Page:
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moomin9SOUNDTRACK: LILY & MADELEINE-Tiny Desk Concert #330 (January 7, 2014).

lilmadLily & Madeleine are a duo (surprise!).  But for a real surprise, they are sisters and at the time of the recording Lily was 16 and Madeleine was 18.  They sing beautiful folkie rock with fantastic harmonies.

That’s Lily on guitar and Madeleine on keys (and higher harmonies).

They play threes songs.  The first one, “Devil We Know” is amazing.  Their harmonies start off the song and it’s a beauty.  It’s an uptempo song that has a gorgeous verse.

“Paradise” features each sister singing an individual verse before the other chimes in with a harmony.  And while their individual voices are nice, when they harmonize it’s really something.

“You Got Out” sounds like a folk song from long ago–with the chord structure and harmony “ooohs.”

The duo is really great and they have just released a new record this year.

[READ: March 19, 2016] Moomin Volume 9

Moomin Book 9 and every subsequent book is made entirely of strips written and drawn by Lars Jansson.  These stories originally ran in the Evening News, London 1960-1975.  I have more or less caught up with the Moomin series at this point.  Book Ten has been released but my library does not have it yet.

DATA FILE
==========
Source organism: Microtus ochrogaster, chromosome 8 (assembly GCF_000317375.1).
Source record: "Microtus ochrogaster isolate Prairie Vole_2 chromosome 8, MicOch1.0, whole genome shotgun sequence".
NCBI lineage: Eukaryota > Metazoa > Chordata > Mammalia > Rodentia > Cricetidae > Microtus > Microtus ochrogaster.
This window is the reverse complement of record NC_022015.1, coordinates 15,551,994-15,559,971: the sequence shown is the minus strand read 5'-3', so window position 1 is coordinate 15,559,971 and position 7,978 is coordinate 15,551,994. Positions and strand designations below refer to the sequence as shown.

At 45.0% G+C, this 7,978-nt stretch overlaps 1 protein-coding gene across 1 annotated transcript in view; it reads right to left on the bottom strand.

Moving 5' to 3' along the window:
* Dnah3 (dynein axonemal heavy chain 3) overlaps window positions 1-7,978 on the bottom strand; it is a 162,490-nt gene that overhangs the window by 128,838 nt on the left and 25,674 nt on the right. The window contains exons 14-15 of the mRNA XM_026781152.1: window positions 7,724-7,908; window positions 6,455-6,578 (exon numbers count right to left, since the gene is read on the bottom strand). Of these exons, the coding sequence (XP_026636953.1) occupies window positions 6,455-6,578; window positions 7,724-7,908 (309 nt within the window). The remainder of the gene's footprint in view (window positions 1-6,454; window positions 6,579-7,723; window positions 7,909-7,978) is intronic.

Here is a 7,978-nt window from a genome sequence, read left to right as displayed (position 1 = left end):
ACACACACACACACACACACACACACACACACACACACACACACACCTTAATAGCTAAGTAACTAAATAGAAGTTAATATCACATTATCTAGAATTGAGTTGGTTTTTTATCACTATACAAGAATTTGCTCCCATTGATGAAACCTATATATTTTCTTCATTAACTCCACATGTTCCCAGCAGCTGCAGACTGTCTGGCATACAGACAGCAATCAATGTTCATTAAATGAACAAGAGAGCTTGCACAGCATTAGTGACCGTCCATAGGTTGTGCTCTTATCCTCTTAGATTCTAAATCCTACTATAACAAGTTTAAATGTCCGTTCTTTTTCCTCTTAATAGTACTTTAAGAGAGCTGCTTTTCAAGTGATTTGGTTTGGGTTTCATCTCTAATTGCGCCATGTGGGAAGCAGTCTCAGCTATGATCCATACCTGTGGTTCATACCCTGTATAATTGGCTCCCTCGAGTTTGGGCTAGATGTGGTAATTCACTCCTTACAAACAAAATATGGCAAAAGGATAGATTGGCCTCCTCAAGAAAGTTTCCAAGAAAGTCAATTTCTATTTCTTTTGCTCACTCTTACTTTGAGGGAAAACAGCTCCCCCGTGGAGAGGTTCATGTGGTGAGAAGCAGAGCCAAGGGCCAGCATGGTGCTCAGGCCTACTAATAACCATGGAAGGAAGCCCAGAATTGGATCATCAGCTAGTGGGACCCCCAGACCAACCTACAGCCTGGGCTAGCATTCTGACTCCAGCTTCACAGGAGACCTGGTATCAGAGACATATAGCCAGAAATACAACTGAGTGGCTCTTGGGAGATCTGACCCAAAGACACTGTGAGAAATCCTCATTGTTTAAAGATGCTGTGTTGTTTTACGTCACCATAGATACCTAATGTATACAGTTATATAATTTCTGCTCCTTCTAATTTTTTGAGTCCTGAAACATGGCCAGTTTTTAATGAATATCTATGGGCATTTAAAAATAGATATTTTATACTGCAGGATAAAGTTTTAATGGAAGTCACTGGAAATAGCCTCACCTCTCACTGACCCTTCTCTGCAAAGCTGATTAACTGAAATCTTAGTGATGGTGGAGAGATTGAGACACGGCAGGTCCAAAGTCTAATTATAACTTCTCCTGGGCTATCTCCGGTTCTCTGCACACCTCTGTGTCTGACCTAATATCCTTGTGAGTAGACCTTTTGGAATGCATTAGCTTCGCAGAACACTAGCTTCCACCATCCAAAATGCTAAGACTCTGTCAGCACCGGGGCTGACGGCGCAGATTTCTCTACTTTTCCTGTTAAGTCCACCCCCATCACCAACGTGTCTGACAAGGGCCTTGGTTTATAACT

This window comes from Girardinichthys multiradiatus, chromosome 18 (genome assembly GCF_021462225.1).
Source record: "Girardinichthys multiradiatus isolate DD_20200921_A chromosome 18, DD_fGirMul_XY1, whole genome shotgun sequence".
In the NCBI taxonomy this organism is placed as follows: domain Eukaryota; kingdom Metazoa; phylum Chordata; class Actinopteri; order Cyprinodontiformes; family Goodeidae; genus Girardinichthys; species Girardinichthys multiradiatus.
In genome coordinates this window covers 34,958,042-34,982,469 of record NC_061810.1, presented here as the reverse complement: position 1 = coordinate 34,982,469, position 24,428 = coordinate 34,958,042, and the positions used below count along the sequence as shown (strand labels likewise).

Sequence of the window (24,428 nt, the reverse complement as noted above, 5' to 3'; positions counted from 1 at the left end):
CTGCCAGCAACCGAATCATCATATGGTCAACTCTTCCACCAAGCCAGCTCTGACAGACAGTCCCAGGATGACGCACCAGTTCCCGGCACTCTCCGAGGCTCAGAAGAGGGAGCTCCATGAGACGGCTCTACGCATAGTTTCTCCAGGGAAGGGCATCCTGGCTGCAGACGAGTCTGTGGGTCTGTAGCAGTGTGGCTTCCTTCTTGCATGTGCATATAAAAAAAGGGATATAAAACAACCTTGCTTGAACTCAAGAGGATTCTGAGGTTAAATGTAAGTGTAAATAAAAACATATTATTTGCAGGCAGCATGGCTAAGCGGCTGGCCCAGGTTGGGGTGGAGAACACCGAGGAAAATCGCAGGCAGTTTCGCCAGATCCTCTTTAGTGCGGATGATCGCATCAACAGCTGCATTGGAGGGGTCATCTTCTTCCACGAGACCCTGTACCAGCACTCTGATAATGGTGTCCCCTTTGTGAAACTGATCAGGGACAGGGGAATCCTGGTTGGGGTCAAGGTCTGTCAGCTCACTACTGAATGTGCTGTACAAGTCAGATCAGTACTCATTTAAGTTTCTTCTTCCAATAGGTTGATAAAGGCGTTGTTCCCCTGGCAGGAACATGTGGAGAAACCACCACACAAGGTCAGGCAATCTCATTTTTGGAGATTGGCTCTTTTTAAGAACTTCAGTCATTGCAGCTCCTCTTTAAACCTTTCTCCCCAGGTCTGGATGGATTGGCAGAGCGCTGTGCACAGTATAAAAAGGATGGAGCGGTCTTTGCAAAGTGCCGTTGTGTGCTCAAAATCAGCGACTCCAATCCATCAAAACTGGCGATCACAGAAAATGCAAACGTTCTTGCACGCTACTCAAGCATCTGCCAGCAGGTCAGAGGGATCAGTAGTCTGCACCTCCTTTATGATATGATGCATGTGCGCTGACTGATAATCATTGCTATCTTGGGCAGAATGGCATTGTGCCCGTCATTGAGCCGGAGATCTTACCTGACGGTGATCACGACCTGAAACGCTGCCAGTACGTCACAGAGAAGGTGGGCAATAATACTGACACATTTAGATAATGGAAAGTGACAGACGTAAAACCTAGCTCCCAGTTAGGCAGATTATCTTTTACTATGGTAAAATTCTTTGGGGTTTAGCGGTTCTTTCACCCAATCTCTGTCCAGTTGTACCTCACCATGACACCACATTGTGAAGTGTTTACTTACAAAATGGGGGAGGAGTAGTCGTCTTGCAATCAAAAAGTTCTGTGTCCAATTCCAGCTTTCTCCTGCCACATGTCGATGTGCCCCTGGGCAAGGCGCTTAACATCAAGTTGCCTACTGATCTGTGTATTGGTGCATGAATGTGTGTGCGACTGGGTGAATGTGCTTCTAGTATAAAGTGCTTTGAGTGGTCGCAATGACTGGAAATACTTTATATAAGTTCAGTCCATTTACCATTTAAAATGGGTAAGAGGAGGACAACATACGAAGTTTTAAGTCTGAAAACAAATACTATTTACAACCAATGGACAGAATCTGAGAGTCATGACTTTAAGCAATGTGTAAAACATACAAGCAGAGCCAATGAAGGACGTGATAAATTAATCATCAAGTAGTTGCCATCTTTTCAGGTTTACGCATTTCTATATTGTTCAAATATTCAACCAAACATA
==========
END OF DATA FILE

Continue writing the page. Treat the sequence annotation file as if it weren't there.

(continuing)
This book tends to veer away from the Moomin family a little bit.  Of course they are still present, they just aren’t always the focus, as you might be able to tell by the chapter titles:  “Damsel in Distress” “Fuddle and Married Life” “Sniff’s Sports Shop” “Mymble’s Diamonds.”

(more…)

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moomin8SOUNDTRACK: VAN-ANH VANESSA VO-Tiny Desk Concert #329 (January 4, 2014).

voOne of the things I love about the Tiny Desk Concerts is that they expose listeners to artists that we’d never encounter anywhere else.  As a person who loves rock, there’s no way I’d encounter this artist who plays traditional Vietnamese music.  Even though I think she;s amazing, I’d have no exposure to her otherwise.  So this is a wonderful treat–even more so to see her play in such a small space.